And to be truthful with you, (because I have to be,) I really don’t just like the book. I love it, actually. The review comes after three other books I want to mention, just to build up to it, but suffice to say it is about so much more than just fiesta and the running of the bulls. It’s by a runner called Peter Milligan and he’s written an absolute hoof stomping, tail-twitching, horn-flicker of a book about a place I love.

Amongst all his prose about this and that, and indeed the other, are many great lines and quotes that add to the overall theme of the book. There is one truly beautiful humdinger of a line that when I read it, I just knew beyond any reasonable doubt that this man understood not just the encierro, but fiesta in general. He just ‘got it.’ Because it’s how I feel, (it’s giving me goose-bumps as I write this now,) as someone who fell in love with the place within his first few seconds of entering the square on his first visit. I knew nobody, knew practically nothing…but I just knew.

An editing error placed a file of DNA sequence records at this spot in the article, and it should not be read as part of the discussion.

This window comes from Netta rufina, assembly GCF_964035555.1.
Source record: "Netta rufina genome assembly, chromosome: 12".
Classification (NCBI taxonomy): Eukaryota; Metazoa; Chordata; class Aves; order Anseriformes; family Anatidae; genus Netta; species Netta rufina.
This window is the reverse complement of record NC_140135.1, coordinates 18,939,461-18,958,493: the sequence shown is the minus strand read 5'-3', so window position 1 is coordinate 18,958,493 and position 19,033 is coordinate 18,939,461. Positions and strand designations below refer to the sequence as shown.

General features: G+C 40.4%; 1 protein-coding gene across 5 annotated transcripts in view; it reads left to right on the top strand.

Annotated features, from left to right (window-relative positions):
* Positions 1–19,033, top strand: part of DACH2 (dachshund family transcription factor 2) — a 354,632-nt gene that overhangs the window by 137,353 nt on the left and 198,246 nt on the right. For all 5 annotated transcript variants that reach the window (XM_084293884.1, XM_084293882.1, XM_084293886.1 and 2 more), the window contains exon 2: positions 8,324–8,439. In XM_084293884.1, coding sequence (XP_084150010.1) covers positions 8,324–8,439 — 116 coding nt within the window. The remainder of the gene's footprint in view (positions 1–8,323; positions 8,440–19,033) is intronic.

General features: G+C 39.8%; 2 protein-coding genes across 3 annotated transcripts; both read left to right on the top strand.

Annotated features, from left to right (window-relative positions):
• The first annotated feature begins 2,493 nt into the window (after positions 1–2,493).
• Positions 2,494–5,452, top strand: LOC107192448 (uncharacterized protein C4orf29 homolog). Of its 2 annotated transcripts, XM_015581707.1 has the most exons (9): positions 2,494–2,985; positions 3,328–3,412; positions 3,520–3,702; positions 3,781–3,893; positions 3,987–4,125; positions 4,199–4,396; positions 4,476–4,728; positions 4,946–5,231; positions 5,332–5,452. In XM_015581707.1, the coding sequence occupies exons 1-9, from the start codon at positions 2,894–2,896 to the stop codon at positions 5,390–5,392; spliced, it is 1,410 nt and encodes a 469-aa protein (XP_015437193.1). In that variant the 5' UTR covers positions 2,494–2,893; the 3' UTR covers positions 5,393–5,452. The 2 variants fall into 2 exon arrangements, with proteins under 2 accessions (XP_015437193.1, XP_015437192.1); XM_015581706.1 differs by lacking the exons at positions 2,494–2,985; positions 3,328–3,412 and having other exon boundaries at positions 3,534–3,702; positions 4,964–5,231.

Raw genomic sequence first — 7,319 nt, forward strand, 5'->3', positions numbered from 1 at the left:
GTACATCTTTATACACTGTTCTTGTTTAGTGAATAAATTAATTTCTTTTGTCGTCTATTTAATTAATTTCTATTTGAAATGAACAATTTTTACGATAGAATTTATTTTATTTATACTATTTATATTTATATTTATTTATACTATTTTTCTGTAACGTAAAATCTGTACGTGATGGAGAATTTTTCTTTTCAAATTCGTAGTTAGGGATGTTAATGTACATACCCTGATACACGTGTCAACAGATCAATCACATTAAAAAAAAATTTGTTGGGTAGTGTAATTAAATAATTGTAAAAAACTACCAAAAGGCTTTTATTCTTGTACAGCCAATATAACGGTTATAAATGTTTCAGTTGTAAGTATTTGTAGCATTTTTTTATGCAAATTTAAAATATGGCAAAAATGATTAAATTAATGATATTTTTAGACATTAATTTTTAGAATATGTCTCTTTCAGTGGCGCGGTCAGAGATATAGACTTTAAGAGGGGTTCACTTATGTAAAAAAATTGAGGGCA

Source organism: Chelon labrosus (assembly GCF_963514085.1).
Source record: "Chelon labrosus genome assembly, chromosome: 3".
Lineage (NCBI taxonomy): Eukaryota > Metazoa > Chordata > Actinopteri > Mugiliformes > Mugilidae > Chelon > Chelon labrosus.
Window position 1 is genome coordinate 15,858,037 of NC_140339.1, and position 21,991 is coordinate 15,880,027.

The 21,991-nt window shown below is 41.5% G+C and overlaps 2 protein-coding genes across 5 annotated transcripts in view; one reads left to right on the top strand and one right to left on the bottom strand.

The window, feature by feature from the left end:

Last summer I was proud to have published in the local Diario de Navarra newspaper, in English, a series of articles starting from the day before fiesta, the 5th of July, and ending the day after, the 15th, about all sorts of things related to fiesta but also other things, history, days out, a real smorgasbord (except in Navarra it’d be a pintxo-platter) of all that is beautiful in the region.

Well, Peter’s book has all that but so, so much more. He said he was a barista and so I thought, well, if he only serves coffee in a café or something he can’t be up to much so I’ll sue him for nicking my articles and ideas and putting them in a book.  Then I realised he didn’t mean barista but barrister so I’ve changed my mind.